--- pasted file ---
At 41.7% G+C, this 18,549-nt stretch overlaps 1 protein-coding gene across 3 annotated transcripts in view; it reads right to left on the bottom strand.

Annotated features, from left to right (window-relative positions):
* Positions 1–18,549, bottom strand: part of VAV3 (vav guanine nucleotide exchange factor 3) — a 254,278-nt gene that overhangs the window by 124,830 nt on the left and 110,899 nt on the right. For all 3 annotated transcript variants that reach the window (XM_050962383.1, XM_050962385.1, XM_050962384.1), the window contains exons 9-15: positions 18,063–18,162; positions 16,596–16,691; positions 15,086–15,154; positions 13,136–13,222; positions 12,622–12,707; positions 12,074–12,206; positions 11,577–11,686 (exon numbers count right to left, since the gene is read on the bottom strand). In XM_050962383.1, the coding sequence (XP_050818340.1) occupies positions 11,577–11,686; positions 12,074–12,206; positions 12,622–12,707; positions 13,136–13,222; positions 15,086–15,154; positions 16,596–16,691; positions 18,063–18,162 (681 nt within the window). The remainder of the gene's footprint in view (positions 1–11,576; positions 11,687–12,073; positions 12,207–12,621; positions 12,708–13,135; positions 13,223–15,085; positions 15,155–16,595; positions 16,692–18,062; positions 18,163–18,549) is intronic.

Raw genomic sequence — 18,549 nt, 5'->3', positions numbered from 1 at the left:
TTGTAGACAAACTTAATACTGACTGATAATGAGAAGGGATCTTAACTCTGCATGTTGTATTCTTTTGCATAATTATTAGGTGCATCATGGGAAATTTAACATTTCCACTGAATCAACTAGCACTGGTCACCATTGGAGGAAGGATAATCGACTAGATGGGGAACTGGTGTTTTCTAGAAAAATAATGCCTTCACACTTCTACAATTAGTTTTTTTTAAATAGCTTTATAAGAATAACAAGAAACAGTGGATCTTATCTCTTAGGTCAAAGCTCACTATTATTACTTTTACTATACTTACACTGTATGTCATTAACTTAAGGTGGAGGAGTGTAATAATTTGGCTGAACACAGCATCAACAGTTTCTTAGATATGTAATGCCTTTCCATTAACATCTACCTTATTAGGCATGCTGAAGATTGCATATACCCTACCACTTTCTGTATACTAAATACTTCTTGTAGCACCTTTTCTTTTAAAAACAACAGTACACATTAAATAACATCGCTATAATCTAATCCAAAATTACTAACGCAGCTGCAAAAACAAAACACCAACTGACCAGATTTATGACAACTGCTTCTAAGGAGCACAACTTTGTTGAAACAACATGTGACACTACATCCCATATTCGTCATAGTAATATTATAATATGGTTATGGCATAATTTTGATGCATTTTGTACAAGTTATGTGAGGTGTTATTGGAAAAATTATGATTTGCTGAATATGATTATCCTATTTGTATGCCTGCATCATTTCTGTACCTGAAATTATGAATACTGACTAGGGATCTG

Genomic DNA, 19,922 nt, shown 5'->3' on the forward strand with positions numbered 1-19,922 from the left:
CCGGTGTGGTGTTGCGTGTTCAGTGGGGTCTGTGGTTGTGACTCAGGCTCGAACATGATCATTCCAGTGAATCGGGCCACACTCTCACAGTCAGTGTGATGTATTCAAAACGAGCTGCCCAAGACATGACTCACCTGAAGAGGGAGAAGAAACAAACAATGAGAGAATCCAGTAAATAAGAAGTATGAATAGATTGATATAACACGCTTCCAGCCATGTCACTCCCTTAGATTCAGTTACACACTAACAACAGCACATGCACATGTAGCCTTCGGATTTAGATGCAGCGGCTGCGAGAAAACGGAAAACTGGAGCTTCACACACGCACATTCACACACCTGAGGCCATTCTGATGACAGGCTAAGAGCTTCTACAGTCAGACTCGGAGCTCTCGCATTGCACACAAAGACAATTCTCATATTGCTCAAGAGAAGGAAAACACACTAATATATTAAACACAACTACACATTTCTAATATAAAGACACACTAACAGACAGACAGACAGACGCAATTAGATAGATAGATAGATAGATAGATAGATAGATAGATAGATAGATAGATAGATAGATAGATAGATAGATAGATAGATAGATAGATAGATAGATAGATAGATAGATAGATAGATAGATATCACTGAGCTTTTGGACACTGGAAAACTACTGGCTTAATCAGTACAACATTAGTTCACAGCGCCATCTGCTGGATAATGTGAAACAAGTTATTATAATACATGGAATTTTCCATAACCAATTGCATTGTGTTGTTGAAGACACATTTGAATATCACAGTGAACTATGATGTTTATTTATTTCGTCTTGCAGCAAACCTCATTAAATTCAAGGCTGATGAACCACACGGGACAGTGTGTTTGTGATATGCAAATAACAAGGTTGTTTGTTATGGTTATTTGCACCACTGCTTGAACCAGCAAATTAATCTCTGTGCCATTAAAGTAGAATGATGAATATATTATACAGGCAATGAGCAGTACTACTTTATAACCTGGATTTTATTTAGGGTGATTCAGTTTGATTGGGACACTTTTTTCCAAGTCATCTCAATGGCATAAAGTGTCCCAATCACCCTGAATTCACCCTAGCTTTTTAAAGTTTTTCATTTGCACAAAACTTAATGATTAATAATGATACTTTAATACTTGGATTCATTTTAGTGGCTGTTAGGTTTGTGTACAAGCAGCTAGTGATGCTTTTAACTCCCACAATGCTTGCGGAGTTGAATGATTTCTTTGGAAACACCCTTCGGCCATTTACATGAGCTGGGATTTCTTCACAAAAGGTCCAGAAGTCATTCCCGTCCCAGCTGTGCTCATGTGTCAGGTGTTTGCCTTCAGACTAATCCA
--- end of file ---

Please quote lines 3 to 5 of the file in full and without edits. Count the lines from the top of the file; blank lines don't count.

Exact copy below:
* Positions 1–18,549, bottom strand: part of VAV3 (vav guanine nucleotide exchange factor 3) — a 254,278-nt gene that overhangs the window by 124,830 nt on the left and 110,899 nt on the right. For all 3 annotated transcript variants that reach the window (XM_050962383.1, XM_050962385.1, XM_050962384.1), the window contains exons 9-15: positions 18,063–18,162; positions 16,596–16,691; positions 15,086–15,154; positions 13,136–13,222; positions 12,622–12,707; positions 12,074–12,206; positions 11,577–11,686 (exon numbers count right to left, since the gene is read on the bottom strand). In XM_050962383.1, the coding sequence (XP_050818340.1) occupies positions 11,577–11,686; positions 12,074–12,206; positions 12,622–12,707; positions 13,136–13,222; positions 15,086–15,154; positions 16,596–16,691; positions 18,063–18,162 (681 nt within the window). The remainder of the gene's footprint in view (positions 1–11,576; positions 11,687–12,073; positions 12,207–12,621; positions 12,708–13,135; positions 13,223–15,085; positions 15,155–16,595; positions 16,692–18,062; positions 18,163–18,549) is intronic.

Raw genomic sequence — 18,549 nt, 5'->3', positions numbered from 1 at the left:
TTGTAGACAAACTTAATACTGACTGATAATGAGAAGGGATCTTAACTCTGCATGTTGTATTCTTTTGCATAATTATTAGGTGCATCATGGGAAATTTAACATTTCCACTGAATCAACTAGCACTGGTCACCATTGGAGGAAGGATAATCGACTAGATGGGGAACTGGTGTTTTCTAGAAAAATAATGCCTTCACACTTCTACAATTAGTTTTTTTTAAATAGCTTTATAAGAATAACAAGAAACAGTGGATCTTATCTCTTAGGTCAAAGCTCACTATTATTACTTTTACTATACTTACACTGTATGTCATTAACTTAAGGTGGAGGAGTGTAATAATTTGGCTGAACACAGCATCAACAGTTTCTTAGATATGTAATGCCTTTCCATTAACATCTACCTTATTAGGCATGCTGAAGATTGCATATACCCTACCACTTTCTGTATACTAAATACTTCTTGTAGCACCTTTTCTTTTAAAAACAACAGTACACATTAAATAACATCGCTATAATCTAATCCAAAATTACTAACGCAGCTGCAAAAACAAAACACCAACTGACCAGATTTATGACAACTGCTTCTAAGGAGCACAACTTTGTTGAAACAACATGTGACACTACATCCCATATTCGTCATAGTAATATTATAATATGGTTATGGCATAATTTTGATGCATTTTGTACAAGTTATGTGAGGTGTTATTGGAAAAATTATGATTTGCTGAATATGATTATCCTATTTGTATGCCTGCATCATTTCTGTACCTGAAATTATGAATACTGACTAGGGATCTG